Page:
A wide variety of intriguing composite parts were on display at the Huntsman Advanced Materials booth. An automotive leaf spring produced by MBHA Composites — also known as ZIUR Composite Solutions (Villareal, Spain) — is used for heavy trucks and made using Huntsman epoxy resin in a high-pressure resin transfer molding (HP-RTM) process. CW has reported on glass fiber leaf springs made using epoxy prepreg and HP-RTM with polyurethane resin, but not yet on leaf springs made using epoxy and HP-RTM. “We worked with them for over one year, refining the epoxy formulation to get the best performance using HP-RTM,” says Huntsman business development manager Matt Pogue. He notes that in this product, Tg was considered but not critical. “But we have a newer, higher Tg system for composite applications located closer to exhaust systems,” he adds.
Another automotive composite application on exhibit was an all-carbon fiber reinforced polymer (CFRP), one-piece wheel produced by ESE Carbon. “Carbon composite wheels are desired for higher performance and improved fuel efficiency, but they also are more expensive, which has been a key issue for widespread adoption” explains ESE Carbon CEO Carlos Hermida. “Our wheel is infused, which gives us more flexibility when selecting a resin to use, while also being more cost-effective for the automotive industry. We will be able to produce 25 wheels every 3 hours once we have finished scaling our facility in Jasper, Georgia.” ESE Carbon uses Huntsman Araldite epoxy resin. “We wanted a Tg above 200°C,” he explains, “as well as good flow for infusion and the ability to achieve a good cosmetic surface finish.”
“There is a lot of interest in carbon composite wheels, but it is a very challenging product as it has high temperature and structural requirements,” says Hermida. ESE Carbon is currently completing structural and performance testing including heated testing. “We will have wheels in road testing by early 2019,” he adds. The company is first targeting aftermarket and higher-end/low-volume performance car models. “We will keep moving toward higher production models as we scale in our manufacturing,” says Hermida. He explains that lighter wheels have a multiplier effect on weight reduction, “because of rotational inertia, every pound saved at the wheels is equivalent to roughly 4 pounds saved anywhere else in the car.” He notes that this appeal remains with electric vehicles due to their high battery weight and need to offset that elsewhere in the vehicle.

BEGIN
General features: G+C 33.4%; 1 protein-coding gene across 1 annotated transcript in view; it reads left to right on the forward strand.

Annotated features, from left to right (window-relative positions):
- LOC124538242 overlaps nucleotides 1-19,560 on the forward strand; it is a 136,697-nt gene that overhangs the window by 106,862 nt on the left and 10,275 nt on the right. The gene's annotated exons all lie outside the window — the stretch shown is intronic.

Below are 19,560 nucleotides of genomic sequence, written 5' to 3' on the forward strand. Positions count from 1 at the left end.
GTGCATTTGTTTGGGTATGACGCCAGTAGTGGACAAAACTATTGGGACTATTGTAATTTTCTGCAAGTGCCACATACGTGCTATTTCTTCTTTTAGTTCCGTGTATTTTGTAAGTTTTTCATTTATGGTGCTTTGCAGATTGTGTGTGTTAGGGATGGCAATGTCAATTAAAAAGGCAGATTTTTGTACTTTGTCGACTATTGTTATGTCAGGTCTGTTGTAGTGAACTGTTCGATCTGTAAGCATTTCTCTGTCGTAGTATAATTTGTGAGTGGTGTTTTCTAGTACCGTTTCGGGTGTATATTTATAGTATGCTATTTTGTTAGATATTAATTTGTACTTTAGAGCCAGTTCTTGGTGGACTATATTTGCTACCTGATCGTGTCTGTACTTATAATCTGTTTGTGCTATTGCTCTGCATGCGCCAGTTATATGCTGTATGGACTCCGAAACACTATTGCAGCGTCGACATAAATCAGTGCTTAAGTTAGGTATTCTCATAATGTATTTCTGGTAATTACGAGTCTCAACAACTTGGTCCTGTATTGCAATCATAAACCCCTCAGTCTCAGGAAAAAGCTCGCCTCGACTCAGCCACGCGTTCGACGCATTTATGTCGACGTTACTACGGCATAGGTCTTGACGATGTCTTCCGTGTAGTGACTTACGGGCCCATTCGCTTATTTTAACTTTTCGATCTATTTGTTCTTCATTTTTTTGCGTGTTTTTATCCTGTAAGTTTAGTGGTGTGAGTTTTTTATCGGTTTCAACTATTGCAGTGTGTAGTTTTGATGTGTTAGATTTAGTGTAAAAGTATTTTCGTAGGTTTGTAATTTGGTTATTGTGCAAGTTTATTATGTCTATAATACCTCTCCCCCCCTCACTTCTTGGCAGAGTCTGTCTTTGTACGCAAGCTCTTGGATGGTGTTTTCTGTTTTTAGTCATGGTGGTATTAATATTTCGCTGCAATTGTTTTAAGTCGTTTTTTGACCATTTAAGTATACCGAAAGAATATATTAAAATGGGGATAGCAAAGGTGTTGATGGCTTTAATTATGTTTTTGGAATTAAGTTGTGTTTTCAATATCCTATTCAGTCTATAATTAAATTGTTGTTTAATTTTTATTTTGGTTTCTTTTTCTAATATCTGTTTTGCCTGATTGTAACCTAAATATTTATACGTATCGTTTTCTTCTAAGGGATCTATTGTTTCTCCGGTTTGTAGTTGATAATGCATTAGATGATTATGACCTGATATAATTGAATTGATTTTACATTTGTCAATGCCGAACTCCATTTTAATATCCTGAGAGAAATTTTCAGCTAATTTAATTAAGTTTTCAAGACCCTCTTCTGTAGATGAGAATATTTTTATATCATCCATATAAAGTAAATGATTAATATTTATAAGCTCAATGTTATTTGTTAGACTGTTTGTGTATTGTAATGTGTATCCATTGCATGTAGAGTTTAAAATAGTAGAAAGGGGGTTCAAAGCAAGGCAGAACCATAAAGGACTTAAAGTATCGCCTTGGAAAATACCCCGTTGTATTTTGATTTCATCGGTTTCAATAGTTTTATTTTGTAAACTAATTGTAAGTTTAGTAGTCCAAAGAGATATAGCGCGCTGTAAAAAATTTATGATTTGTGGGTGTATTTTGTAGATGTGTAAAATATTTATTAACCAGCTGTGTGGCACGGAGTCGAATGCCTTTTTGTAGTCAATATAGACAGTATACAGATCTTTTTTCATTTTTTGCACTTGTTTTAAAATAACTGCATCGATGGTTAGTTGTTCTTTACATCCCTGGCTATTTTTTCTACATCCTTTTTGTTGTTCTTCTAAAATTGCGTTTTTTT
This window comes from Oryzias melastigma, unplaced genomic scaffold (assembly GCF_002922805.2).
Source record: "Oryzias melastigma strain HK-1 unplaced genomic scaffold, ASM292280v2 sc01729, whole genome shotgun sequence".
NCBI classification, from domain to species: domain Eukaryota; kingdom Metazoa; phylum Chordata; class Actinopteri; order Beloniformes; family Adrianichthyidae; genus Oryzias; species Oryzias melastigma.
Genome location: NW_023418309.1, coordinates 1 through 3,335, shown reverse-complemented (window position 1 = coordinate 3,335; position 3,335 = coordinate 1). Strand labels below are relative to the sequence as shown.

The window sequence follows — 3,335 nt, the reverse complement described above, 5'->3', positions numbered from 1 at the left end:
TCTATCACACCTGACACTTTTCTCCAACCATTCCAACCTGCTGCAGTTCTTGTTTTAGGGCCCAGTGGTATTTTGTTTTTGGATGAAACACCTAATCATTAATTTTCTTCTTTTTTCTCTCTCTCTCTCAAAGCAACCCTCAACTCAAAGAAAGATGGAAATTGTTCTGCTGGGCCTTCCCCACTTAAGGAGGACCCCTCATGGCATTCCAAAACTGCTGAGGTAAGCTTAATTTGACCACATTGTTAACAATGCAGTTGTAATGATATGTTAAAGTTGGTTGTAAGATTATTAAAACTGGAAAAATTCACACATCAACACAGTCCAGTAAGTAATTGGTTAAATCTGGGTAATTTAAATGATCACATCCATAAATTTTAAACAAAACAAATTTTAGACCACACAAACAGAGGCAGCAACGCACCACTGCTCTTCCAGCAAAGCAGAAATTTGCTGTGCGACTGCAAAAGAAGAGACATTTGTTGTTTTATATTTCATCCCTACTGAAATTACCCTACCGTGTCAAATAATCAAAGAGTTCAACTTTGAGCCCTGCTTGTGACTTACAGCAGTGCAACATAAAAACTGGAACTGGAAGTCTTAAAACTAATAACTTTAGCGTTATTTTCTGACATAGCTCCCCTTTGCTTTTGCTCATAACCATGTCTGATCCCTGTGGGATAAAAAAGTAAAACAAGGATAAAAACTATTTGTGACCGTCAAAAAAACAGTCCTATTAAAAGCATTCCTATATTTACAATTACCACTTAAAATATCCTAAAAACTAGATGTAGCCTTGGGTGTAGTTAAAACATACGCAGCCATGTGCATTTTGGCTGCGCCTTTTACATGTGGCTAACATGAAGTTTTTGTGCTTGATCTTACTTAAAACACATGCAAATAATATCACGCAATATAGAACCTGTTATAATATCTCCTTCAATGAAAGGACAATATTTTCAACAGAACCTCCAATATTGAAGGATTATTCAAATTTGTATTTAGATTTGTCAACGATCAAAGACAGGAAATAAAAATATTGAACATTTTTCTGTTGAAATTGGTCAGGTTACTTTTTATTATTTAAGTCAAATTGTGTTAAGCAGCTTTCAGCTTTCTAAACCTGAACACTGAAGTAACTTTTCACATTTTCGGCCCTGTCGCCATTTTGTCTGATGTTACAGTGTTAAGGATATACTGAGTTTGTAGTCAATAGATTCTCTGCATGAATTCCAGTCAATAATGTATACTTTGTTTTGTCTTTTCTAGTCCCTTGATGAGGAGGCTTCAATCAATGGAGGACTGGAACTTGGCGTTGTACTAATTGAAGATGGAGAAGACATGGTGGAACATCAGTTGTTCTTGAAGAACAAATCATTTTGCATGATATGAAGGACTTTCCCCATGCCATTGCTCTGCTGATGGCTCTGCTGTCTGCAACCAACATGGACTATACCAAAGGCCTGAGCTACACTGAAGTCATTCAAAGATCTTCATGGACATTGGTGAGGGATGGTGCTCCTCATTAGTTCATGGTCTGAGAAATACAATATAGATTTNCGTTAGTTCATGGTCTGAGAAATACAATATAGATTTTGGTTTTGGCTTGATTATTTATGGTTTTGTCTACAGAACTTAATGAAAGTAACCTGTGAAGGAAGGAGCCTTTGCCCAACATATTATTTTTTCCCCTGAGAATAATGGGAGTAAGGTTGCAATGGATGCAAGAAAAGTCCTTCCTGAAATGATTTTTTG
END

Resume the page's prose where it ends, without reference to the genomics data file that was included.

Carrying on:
Another eye-catching part was a CFRP aileron featuring logos from Airbus, North Thin Ply Technology (NTPT), Decision SA, RUAG, École Polytechnique Fédérale de Lausanne and University of Applied Sciences and Arts Northwestern Switzerland. “NTPT asked us for an epoxy resin that would work with their thin ply prepreg manufacturing system for a demonstrator production aileron for commercial aircraft,” relates Huntsman aerospace marketing manager Kyle Ingram. “We supplied the epoxy formulation and NTPT produced spread tow carbon fiber prepreg using its proprietary method. The finished part demonstrated that you can make a production-type aircraft structure with thin ply prepreg.” Ingram adds that the costs of conventional carbon fiber prepreg structures are still too high to be widely adopted in wings and fuselages for narrow body aircraft. “Thin ply now opens this door, but you must prove you can meet production cost and rate targets.”
CW also spoke with Huntsman VP of innovation David Hatrick regarding the company’s acquisition of Nanocomp Technologies. “The process of integrating Nanocomp into Huntsman is almost complete,” Hatrick explains. He notes that Huntsman has prioritized development of Nancomp Technologies’ MIRALON carbon nanotube (CNT) fiber in three main areas:
- Heating systems – conductive and radiative systems (e.g, automotive applications)
- Conductive adhesives
- Composites, including the NASA program to develop a second generation, more aligned “superfiber” with even higher properties than the current MIRALON CNT fiber.
There is also technology using MIRALON sheet as an interleaf in composite laminates, but Hatrick says this is not a high priority. “The R&D teams from Huntsman and Nanocomp have come together well,” he says, “and we have very clear milestones established.” Hatrick notes that the fact MIRALON fiber offers CNT technology in a fibrous form was attractive vs. working with particulates. “Our intent is to encapsulate it in resin or in laminated form.” He notes Huntsman is also working with Haydale and graphene materials. Again, the approach will be to encapsulate the graphene, selling it already mixed into resin. “The challenge is getting good dispersion that is stable for the life of the supply chain,” says Hatrick. “You must have good knowledge of the material and be able to scale in production, and also be able to offer good product support.”
Composites make advances in devices for medical diagnosis and treatments that promote healing and help return patients to active lives.
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Yes, advanced forms are in development, but has the technology progressed enough to make the business case?